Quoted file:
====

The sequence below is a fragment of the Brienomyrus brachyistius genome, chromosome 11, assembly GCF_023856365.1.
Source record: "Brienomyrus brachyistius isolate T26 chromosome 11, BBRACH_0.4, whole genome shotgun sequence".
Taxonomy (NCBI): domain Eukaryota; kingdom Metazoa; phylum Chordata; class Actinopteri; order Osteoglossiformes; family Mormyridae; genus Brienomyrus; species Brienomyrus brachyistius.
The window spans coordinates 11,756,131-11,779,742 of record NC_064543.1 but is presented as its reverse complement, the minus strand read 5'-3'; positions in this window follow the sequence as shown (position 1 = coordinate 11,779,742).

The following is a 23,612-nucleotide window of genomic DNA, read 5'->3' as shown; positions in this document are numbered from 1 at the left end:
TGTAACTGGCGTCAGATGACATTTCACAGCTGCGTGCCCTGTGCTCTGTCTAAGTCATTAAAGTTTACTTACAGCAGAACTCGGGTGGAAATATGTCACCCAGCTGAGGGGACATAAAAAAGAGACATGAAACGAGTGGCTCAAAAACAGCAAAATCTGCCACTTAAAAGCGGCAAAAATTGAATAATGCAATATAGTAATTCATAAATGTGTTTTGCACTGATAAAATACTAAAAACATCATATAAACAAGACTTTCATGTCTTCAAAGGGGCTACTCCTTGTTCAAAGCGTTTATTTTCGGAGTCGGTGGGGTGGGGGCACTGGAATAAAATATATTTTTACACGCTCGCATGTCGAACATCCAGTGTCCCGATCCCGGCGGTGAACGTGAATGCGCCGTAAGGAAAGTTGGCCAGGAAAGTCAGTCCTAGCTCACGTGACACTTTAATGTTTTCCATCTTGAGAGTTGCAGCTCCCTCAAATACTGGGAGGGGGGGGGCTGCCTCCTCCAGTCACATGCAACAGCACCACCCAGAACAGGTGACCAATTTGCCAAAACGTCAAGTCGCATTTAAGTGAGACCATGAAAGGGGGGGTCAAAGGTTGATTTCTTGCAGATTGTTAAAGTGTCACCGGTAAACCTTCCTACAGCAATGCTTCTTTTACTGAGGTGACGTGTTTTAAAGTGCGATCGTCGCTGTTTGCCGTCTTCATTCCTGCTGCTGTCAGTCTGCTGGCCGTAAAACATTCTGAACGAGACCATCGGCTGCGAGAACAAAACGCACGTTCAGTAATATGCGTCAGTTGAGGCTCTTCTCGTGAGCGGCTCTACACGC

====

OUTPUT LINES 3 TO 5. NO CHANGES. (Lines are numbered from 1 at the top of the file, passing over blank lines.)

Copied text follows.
Taxonomy (NCBI): domain Eukaryota; kingdom Metazoa; phylum Chordata; class Actinopteri; order Osteoglossiformes; family Mormyridae; genus Brienomyrus; species Brienomyrus brachyistius.
The window spans coordinates 11,756,131-11,779,742 of record NC_064543.1 but is presented as its reverse complement, the minus strand read 5'-3'; positions in this window follow the sequence as shown (position 1 = coordinate 11,779,742).

The following is a 23,612-nucleotide window of genomic DNA, read 5'->3' as shown; positions in this document are numbered from 1 at the left end: